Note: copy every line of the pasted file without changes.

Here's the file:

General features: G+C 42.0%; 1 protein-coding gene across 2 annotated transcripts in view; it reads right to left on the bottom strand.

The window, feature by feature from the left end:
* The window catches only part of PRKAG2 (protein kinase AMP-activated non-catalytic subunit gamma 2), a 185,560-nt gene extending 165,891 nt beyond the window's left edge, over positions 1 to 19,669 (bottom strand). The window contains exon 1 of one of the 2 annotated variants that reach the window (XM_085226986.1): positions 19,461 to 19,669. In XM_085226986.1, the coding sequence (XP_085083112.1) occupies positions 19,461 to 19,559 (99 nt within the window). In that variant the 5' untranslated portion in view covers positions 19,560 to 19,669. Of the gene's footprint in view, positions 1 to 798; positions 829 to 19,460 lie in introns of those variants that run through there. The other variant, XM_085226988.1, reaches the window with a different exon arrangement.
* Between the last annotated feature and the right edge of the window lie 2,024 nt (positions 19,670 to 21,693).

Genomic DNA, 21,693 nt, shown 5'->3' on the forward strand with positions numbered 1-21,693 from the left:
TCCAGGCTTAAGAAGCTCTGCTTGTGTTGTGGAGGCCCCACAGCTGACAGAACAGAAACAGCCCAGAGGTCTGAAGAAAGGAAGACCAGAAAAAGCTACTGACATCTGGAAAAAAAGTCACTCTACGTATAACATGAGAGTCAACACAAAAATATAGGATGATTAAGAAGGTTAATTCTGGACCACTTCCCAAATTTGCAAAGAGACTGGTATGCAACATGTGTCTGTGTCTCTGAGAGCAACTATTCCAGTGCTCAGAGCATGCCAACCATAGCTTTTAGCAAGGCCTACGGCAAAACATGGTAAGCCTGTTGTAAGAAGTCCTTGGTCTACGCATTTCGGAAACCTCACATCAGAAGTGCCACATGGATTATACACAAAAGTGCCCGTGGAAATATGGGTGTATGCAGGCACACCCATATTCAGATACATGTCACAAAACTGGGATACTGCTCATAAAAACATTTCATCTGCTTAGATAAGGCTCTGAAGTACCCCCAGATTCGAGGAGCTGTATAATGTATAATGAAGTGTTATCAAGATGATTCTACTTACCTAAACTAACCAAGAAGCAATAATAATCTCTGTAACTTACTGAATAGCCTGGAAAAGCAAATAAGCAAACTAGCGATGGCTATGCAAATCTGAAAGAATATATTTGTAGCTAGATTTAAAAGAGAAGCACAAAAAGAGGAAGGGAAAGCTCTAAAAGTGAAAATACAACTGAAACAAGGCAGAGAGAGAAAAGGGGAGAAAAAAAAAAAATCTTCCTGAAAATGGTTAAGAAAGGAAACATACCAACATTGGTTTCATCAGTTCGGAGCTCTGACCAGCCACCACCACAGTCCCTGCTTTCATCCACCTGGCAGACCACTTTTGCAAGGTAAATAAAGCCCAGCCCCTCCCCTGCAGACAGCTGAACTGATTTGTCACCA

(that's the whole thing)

General features: G+C 42.0%; 1 protein-coding gene across 2 annotated transcripts in view; it reads right to left on the bottom strand.

The window, feature by feature from the left end:
* The window catches only part of PRKAG2 (protein kinase AMP-activated non-catalytic subunit gamma 2), a 185,560-nt gene extending 165,891 nt beyond the window's left edge, over positions 1 to 19,669 (bottom strand). The window contains exon 1 of one of the 2 annotated variants that reach the window (XM_085226986.1): positions 19,461 to 19,669. In XM_085226986.1, the coding sequence (XP_085083112.1) occupies positions 19,461 to 19,559 (99 nt within the window). In that variant the 5' untranslated portion in view covers positions 19,560 to 19,669. Of the gene's footprint in view, positions 1 to 798; positions 829 to 19,460 lie in introns of those variants that run through there. The other variant, XM_085226988.1, reaches the window with a different exon arrangement.
* Between the last annotated feature and the right edge of the window lie 2,024 nt (positions 19,670 to 21,693).

Genomic DNA, 21,693 nt, shown 5'->3' on the forward strand with positions numbered 1-21,693 from the left:
TCCAGGCTTAAGAAGCTCTGCTTGTGTTGTGGAGGCCCCACAGCTGACAGAACAGAAACAGCCCAGAGGTCTGAAGAAAGGAAGACCAGAAAAAGCTACTGACATCTGGAAAAAAAGTCACTCTACGTATAACATGAGAGTCAACACAAAAATATAGGATGATTAAGAAGGTTAATTCTGGACCACTTCCCAAATTTGCAAAGAGACTGGTATGCAACATGTGTCTGTGTCTCTGAGAGCAACTATTCCAGTGCTCAGAGCATGCCAACCATAGCTTTTAGCAAGGCCTACGGCAAAACATGGTAAGCCTGTTGTAAGAAGTCCTTGGTCTACGCATTTCGGAAACCTCACATCAGAAGTGCCACATGGATTATACACAAAAGTGCCCGTGGAAATATGGGTGTATGCAGGCACACCCATATTCAGATACATGTCACAAAACTGGGATACTGCTCATAAAAACATTTCATCTGCTTAGATAAGGCTCTGAAGTACCCCCAGATTCGAGGAGCTGTATAATGTATAATGAAGTGTTATCAAGATGATTCTACTTACCTAAACTAACCAAGAAGCAATAATAATCTCTGTAACTTACTGAATAGCCTGGAAAAGCAAATAAGCAAACTAGCGATGGCTATGCAAATCTGAAAGAATATATTTGTAGCTAGATTTAAAAGAGAAGCACAAAAAGAGGAAGGGAAAGCTCTAAAAGTGAAAATACAACTGAAACAAGGCAGAGAGAGAAAAGGGGAGAAAAAAAAAAAATCTTCCTGAAAATGGTTAAGAAAGGAAACATACCAACATTGGTTTCATCAGTTCGGAGCTCTGACCAGCCACCACCACAGTCCCTGCTTTCATCCACCTGGCAGACCACTTTTGCAAGGTAAATAAAGCCCAGCCCCTCCCCTGCAGACAGCTGAACTGATTTGTCACCA